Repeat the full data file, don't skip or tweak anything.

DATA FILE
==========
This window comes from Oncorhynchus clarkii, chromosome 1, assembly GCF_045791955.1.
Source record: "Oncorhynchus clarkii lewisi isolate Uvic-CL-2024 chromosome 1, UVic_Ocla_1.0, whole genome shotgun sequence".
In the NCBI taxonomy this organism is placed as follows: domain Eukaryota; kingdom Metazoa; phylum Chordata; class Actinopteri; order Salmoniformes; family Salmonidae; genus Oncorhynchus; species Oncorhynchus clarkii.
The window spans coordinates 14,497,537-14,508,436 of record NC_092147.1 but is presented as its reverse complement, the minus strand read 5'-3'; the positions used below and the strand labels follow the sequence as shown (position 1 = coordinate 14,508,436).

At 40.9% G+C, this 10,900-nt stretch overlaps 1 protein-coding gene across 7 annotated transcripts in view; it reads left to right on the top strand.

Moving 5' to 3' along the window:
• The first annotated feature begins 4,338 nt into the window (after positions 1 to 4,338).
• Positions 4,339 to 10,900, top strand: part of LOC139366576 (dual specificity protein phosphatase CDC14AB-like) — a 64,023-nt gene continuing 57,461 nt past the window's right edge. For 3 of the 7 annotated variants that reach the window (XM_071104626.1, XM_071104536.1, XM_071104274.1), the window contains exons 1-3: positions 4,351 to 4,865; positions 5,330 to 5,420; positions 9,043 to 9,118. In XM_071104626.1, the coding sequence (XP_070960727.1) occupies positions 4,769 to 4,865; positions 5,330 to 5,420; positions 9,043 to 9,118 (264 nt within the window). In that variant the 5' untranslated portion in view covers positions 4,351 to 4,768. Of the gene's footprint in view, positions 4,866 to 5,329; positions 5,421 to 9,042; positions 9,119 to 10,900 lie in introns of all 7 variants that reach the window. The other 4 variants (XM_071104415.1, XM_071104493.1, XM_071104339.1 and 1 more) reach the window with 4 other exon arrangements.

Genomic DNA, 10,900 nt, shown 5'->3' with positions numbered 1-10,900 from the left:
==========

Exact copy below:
This window comes from Oncorhynchus clarkii, chromosome 1, assembly GCF_045791955.1.
Source record: "Oncorhynchus clarkii lewisi isolate Uvic-CL-2024 chromosome 1, UVic_Ocla_1.0, whole genome shotgun sequence".
In the NCBI taxonomy this organism is placed as follows: domain Eukaryota; kingdom Metazoa; phylum Chordata; class Actinopteri; order Salmoniformes; family Salmonidae; genus Oncorhynchus; species Oncorhynchus clarkii.
The window spans coordinates 14,497,537-14,508,436 of record NC_092147.1 but is presented as its reverse complement, the minus strand read 5'-3'; the positions used below and the strand labels follow the sequence as shown (position 1 = coordinate 14,508,436).

At 40.9% G+C, this 10,900-nt stretch overlaps 1 protein-coding gene across 7 annotated transcripts in view; it reads left to right on the top strand.

Moving 5' to 3' along the window:
• The first annotated feature begins 4,338 nt into the window (after positions 1 to 4,338).
• Positions 4,339 to 10,900, top strand: part of LOC139366576 (dual specificity protein phosphatase CDC14AB-like) — a 64,023-nt gene continuing 57,461 nt past the window's right edge. For 3 of the 7 annotated variants that reach the window (XM_071104626.1, XM_071104536.1, XM_071104274.1), the window contains exons 1-3: positions 4,351 to 4,865; positions 5,330 to 5,420; positions 9,043 to 9,118. In XM_071104626.1, the coding sequence (XP_070960727.1) occupies positions 4,769 to 4,865; positions 5,330 to 5,420; positions 9,043 to 9,118 (264 nt within the window). In that variant the 5' untranslated portion in view covers positions 4,351 to 4,768. Of the gene's footprint in view, positions 4,866 to 5,329; positions 5,421 to 9,042; positions 9,119 to 10,900 lie in introns of all 7 variants that reach the window. The other 4 variants (XM_071104415.1, XM_071104493.1, XM_071104339.1 and 1 more) reach the window with 4 other exon arrangements.

Genomic DNA, 10,900 nt, shown 5'->3' with positions numbered 1-10,900 from the left: